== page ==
Geotechnical engineering is a complex and diverse field of study that requires the development of a well-rounded technical skill set. As with other complex fields, there are numerous related subjects and specialisations that can help a geotechnical engineer improve their overall abilities and career potential. Of course, this is a career path that not only provides plenty of educational and entertainment value to keep you busy, it’s also fulfilling because it involves working on socially significant projects.
However, be aware that you’ll be competing with some very intelligent individuals in a high-demand, fast-paced sector that requires the utmost accuracy and attention to detail. To help complement your expertise as a geotechnical engineer, here are 7 kinds of degrees that will give you a better chance of standing out amongst your peers:
1. Electrical and Computer Engineering
Since many of the design challenges that are encountered in today’s civil engineering projects will involve the use of technology and software during the development of solutions and strategies, it makes sense for a geotechnical engineer to specialise in computers and electric engineering as well. In fact, this kind of degree can provide a skill set that will serve as an ideal companion to any engineering expertise because almost every engineering project or problem can be made easier through the use of computers. Also, a geotechnical engineer who earns an MS in electrical and computer engineering online is much more likely to be hired over a peer who only has linear expertise.
Knowing how to market your services as an engineer will help you take full advantage of the option to offer your expertise in freelancing marketplaces. Furthermore, with a solid understanding of marketing methodology and principles, you’ll be ideally positioned to persuade prospective employers with convincing speeches and presentations during job interviews and other corporate networking opportunities. With a degree in marketing, you’ll have the knowledge needed to not only impress employers, but also to launch and manage your own engineering firm. If you’re not ready to commit to an entire degree program, you could become a much better marketer just by taking a few online courses on this subject.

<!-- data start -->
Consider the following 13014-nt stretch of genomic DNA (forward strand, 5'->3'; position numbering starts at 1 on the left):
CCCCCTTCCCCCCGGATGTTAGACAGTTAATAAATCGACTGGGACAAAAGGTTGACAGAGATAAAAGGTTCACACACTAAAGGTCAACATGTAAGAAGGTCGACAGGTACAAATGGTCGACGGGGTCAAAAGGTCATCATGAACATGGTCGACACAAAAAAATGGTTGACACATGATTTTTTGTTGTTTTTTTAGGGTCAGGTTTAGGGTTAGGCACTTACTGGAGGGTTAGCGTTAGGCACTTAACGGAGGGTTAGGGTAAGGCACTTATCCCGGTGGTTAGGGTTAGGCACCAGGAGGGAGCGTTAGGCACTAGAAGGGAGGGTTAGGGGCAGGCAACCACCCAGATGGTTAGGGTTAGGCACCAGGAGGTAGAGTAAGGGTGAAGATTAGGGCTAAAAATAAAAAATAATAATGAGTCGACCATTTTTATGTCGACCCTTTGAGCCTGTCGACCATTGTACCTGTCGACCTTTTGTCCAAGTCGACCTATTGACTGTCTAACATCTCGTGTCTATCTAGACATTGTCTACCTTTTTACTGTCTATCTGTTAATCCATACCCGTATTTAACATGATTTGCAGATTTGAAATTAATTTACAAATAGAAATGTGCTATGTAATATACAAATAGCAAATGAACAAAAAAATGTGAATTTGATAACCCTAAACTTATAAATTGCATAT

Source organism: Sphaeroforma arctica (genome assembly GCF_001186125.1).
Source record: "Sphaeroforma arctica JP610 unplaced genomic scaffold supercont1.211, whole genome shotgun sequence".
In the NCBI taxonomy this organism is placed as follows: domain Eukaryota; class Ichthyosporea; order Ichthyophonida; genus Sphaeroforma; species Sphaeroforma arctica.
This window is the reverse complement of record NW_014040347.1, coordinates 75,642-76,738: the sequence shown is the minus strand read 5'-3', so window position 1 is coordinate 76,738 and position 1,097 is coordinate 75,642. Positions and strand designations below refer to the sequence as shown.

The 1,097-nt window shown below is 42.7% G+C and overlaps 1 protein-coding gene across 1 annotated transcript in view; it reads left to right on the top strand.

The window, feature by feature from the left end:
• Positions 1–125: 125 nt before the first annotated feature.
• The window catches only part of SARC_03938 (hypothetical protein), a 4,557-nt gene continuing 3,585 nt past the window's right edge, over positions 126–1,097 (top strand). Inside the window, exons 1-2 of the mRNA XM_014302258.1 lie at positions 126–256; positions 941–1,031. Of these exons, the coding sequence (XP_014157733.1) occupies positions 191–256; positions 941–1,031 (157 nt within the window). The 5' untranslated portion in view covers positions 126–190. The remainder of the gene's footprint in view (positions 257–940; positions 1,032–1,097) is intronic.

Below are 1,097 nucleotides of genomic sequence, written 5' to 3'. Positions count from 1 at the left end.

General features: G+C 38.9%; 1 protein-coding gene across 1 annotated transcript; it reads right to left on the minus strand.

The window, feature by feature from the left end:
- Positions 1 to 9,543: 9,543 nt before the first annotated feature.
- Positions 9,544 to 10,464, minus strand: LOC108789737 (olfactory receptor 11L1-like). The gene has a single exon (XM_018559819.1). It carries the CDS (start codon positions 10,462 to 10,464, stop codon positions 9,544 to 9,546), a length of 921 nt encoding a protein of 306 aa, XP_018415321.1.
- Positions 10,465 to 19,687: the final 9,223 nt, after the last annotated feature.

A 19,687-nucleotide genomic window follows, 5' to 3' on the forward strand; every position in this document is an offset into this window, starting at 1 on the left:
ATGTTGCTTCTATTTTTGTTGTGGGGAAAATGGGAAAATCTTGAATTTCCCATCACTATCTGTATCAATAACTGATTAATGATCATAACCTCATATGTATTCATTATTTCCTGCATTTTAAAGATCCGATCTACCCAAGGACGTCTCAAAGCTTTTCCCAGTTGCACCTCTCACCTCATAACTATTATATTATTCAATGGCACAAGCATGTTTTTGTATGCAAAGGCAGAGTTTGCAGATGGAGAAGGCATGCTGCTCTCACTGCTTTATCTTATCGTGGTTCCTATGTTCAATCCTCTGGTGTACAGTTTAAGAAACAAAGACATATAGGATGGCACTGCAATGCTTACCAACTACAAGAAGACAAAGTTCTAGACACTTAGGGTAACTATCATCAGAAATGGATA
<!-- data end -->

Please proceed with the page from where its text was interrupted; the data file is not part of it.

Studying economics will help you recognise emerging demands and business trends within the field of geotechnical engineering. With an understanding of how economies work, you’ll be able to tap into a broad client base through extensive market research based on the most informed perspective possible. While most other engineers will only be able to solve engineering problems, you’ll be able to grasp the economic impact of decisions as well. Of course, this could make you a much more appealing candidate for any employer who is trying to assemble a team of competent and well-rounded professionals.
4. Material Science